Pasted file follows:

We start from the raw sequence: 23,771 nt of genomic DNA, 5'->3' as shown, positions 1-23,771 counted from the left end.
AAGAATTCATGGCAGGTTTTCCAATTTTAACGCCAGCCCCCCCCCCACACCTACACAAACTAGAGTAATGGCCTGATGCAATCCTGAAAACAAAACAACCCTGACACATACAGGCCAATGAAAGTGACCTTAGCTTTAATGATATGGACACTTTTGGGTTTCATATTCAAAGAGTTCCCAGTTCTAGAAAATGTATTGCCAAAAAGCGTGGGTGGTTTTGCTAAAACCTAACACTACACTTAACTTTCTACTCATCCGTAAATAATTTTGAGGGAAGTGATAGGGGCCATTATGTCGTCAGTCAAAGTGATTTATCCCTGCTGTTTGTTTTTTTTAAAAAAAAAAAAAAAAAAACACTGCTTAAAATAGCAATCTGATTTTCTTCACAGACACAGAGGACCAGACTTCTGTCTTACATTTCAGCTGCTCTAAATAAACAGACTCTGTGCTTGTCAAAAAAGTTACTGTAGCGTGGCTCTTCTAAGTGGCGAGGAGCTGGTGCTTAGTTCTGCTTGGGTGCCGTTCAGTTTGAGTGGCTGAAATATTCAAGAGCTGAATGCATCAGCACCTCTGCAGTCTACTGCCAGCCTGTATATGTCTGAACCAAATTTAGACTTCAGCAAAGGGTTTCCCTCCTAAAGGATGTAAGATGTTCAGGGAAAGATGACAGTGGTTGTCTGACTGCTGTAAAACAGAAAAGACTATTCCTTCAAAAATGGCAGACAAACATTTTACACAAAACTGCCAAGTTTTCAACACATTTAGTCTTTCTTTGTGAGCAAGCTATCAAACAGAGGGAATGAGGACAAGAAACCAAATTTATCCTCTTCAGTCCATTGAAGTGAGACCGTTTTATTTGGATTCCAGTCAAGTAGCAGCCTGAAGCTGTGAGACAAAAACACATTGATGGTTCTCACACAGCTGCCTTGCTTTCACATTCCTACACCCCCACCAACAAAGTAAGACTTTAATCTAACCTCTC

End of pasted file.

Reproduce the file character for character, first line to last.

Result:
We start from the raw sequence: 23,771 nt of genomic DNA, 5'->3' as shown, positions 1-23,771 counted from the left end.
AAGAATTCATGGCAGGTTTTCCAATTTTAACGCCAGCCCCCCCCCCACACCTACACAAACTAGAGTAATGGCCTGATGCAATCCTGAAAACAAAACAACCCTGACACATACAGGCCAATGAAAGTGACCTTAGCTTTAATGATATGGACACTTTTGGGTTTCATATTCAAAGAGTTCCCAGTTCTAGAAAATGTATTGCCAAAAAGCGTGGGTGGTTTTGCTAAAACCTAACACTACACTTAACTTTCTACTCATCCGTAAATAATTTTGAGGGAAGTGATAGGGGCCATTATGTCGTCAGTCAAAGTGATTTATCCCTGCTGTTTGTTTTTTTTAAAAAAAAAAAAAAAAAAACACTGCTTAAAATAGCAATCTGATTTTCTTCACAGACACAGAGGACCAGACTTCTGTCTTACATTTCAGCTGCTCTAAATAAACAGACTCTGTGCTTGTCAAAAAAGTTACTGTAGCGTGGCTCTTCTAAGTGGCGAGGAGCTGGTGCTTAGTTCTGCTTGGGTGCCGTTCAGTTTGAGTGGCTGAAATATTCAAGAGCTGAATGCATCAGCACCTCTGCAGTCTACTGCCAGCCTGTATATGTCTGAACCAAATTTAGACTTCAGCAAAGGGTTTCCCTCCTAAAGGATGTAAGATGTTCAGGGAAAGATGACAGTGGTTGTCTGACTGCTGTAAAACAGAAAAGACTATTCCTTCAAAAATGGCAGACAAACATTTTACACAAAACTGCCAAGTTTTCAACACATTTAGTCTTTCTTTGTGAGCAAGCTATCAAACAGAGGGAATGAGGACAAGAAACCAAATTTATCCTCTTCAGTCCATTGAAGTGAGACCGTTTTATTTGGATTCCAGTCAAGTAGCAGCCTGAAGCTGTGAGACAAAAACACATTGATGGTTCTCACACAGCTGCCTTGCTTTCACATTCCTACACCCCCACCAACAAAGTAAGACTTTAATCTAACCTCTC